Whether framing a new addition, building a deck or making a piece of furniture, wood is often the go-to material. Lumber, plywood and other products made with sustainably harvested wood are widely available and relatively inexpensive. However, there are environmental costs and structural drawbacks to many traditional wood products. Plenty of creative alternatives are available. Here is a sampling of wood alternatives, most with some environmental advantages, for home construction and remodeling projects.
Hemp is a fast-growing and sustainable crop that generates more construction-grade fiber per acre than most trees and other crops. It can be used in place of lumber and a wide range of other materials. For example, Washington State University researchers found hemp-based medium density fibreboard to be twice as strong as wood.
Bamboo is often considered a wood, but this grass is really a wood alternative. It has been called the world’s most useful plant (though hemp advocates might argue otherwise). Bamboo is fast-growing but at least as strong as some slow-growth woods. It is a very trendy (and somewhat controversial) flooring option. It is also used in furniture and a wide variety of other construction materials.
3. Wood composites
As the name suggests, composite materials combine wood with recycled plastics or other components. As compared to lumber, composites are a more sustainable way to use trees. For example, composite deck boards can be made with scrap wood fiber leftover from cutting solid hardwood deck boards. Composite decks and other products also have other advantages over hardwood. They require virtually no finishing, staining or maintenance, and are very durable.
4. Plastic wood
Another growing segment of the deck market is basically the plastic — recycled or not — of composites without any wood fibers. Like composite decking, plastic wood requires no maintenance. Of course, it’s hard to make plastic look exactly like wood, so it’s not a perfect aesthetic substitute. However, in many other ways, composites and plastic wood are good hardwood alternatives.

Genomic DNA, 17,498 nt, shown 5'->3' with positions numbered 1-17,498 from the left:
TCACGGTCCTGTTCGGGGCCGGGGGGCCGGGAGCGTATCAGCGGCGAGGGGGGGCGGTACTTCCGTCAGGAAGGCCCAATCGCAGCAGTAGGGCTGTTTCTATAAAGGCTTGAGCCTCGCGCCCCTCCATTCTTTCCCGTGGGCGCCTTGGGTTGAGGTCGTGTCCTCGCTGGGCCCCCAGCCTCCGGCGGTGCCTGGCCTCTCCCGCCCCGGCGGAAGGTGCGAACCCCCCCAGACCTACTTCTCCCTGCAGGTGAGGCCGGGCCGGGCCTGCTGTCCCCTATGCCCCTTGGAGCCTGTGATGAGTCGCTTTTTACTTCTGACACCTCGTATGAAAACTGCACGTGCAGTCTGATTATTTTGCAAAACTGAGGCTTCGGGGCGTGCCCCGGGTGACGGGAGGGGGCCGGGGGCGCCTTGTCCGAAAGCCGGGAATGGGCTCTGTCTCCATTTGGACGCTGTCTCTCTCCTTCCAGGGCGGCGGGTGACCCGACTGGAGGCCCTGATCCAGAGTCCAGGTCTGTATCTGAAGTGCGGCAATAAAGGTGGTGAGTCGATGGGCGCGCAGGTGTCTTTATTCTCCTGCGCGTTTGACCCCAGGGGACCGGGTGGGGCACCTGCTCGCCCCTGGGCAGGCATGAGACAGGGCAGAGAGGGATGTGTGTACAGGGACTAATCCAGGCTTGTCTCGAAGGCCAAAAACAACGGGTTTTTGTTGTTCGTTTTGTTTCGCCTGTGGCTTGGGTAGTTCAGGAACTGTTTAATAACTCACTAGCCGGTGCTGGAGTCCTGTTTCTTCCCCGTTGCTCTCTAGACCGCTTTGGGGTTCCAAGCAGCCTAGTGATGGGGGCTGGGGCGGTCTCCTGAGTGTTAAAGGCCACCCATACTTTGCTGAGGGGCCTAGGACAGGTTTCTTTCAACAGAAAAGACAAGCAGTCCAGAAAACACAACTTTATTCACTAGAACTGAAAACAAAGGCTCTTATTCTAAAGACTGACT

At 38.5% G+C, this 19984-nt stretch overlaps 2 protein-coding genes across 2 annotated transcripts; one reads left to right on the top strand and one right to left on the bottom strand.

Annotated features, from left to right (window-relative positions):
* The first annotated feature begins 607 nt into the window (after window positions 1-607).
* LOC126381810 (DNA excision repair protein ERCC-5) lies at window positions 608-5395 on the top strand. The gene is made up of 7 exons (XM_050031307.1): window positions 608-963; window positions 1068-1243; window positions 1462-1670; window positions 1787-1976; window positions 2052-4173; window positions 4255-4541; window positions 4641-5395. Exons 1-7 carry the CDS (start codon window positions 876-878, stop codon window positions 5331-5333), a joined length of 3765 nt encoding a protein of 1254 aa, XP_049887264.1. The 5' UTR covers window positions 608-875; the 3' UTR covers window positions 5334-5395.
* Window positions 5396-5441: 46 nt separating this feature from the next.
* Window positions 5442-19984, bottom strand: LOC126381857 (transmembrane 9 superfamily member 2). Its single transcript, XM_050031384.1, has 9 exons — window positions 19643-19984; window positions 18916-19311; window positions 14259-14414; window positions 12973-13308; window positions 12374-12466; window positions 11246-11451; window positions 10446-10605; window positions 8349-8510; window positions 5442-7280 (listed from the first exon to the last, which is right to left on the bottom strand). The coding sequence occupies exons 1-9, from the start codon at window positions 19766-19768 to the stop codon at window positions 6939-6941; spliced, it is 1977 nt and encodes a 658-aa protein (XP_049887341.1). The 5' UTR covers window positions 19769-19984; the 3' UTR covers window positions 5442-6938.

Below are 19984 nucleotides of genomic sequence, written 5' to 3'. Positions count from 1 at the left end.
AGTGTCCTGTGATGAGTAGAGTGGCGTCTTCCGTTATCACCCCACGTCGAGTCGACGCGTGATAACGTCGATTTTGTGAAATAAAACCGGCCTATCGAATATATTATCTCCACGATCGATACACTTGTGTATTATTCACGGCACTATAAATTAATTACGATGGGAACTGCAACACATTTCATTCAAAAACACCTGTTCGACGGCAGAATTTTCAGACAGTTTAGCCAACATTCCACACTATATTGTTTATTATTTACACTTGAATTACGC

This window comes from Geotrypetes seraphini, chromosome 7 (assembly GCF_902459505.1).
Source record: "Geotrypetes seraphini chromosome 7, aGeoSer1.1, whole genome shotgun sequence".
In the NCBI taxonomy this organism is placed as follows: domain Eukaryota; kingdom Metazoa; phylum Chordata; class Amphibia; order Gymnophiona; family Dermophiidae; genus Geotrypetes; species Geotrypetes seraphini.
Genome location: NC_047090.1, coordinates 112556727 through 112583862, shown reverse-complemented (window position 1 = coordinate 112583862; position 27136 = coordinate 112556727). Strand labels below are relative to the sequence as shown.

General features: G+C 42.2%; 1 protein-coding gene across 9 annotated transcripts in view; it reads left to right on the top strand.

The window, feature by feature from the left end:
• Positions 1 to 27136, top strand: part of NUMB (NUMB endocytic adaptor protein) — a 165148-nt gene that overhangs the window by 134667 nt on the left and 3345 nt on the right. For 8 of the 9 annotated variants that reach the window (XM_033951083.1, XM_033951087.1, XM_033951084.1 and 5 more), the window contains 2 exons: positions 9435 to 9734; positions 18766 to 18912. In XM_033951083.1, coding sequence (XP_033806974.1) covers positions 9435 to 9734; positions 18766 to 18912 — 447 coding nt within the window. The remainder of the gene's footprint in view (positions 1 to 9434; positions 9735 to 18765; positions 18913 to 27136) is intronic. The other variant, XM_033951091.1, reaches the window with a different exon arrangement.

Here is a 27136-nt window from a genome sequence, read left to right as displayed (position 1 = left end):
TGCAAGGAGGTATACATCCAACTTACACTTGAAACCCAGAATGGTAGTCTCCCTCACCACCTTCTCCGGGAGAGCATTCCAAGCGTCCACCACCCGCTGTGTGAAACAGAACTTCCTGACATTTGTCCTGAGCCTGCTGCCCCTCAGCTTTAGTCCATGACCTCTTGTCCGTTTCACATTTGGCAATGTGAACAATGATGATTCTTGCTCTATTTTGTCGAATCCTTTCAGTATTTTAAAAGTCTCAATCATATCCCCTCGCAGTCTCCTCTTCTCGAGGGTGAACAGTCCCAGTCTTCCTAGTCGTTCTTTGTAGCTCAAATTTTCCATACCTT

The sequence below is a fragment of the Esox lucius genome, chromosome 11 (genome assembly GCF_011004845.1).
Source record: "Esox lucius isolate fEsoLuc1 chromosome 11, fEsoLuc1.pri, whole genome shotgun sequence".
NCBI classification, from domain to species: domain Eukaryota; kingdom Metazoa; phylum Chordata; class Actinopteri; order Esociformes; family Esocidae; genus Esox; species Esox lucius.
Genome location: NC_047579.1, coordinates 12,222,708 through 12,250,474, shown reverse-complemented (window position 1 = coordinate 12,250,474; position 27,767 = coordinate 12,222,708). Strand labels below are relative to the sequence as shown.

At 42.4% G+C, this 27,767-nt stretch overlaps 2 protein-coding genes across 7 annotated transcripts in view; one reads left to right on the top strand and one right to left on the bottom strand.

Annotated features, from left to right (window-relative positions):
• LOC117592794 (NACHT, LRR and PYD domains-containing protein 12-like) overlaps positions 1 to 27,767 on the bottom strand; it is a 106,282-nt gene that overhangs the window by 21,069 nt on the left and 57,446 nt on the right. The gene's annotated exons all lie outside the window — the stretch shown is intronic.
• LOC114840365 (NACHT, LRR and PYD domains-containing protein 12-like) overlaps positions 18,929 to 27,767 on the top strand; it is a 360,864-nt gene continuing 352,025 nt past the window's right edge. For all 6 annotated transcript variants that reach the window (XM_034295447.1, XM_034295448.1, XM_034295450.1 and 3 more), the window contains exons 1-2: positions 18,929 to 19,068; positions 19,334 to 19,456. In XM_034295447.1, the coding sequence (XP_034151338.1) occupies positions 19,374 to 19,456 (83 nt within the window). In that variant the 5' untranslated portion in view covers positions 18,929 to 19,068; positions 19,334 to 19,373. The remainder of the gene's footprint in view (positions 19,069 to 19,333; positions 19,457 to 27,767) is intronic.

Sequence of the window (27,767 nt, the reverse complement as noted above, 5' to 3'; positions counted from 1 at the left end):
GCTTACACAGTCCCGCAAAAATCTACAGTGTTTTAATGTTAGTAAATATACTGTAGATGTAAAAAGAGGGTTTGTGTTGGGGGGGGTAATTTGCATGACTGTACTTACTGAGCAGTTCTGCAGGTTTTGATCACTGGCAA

No, you can’t build walls out of tofu, but soy is another immensely useful plant that is used for insulation, carpet backing, paint strippers and more. While soy fibers may not be a substitute for wood, soy can make traditional wood products safer. Soy-based chemicals can replace the potentially dangerous formaldehyde, glues and other solvents.
Cork is made with bark rather than the core of a tree. That means it re-grows faster and is more sustainable in some ways than many traditional wood products. It is a popular flooring material, and is growing into other areas of construction and remodeling.
Cardboard construction isn’t just for kids. A couple of plywood substitutes on the market are made primarily with recycled cardboard.
Similarly, recycled newspaper is being used to create fiberboard products for roof decking and much more. For example, Homasote is a New Jersey company that claims to recycle up to 250 tons of newspaper each day into construction materials.
Maderon is a recyclable Spanish furniture-building material made primarily of crushed almond, hazelnut and walnut shells. The shells are ground into a paste, then mixed with resin and molded into chairs and other furniture.
Look closely at plywood. The fibers look a lot like straw, so it’s no stretch to imagine particleboard from a variety of straw varieties, including wheat, oat and flax straw. All these are available and useful alternatives to traditional pressed wood products.
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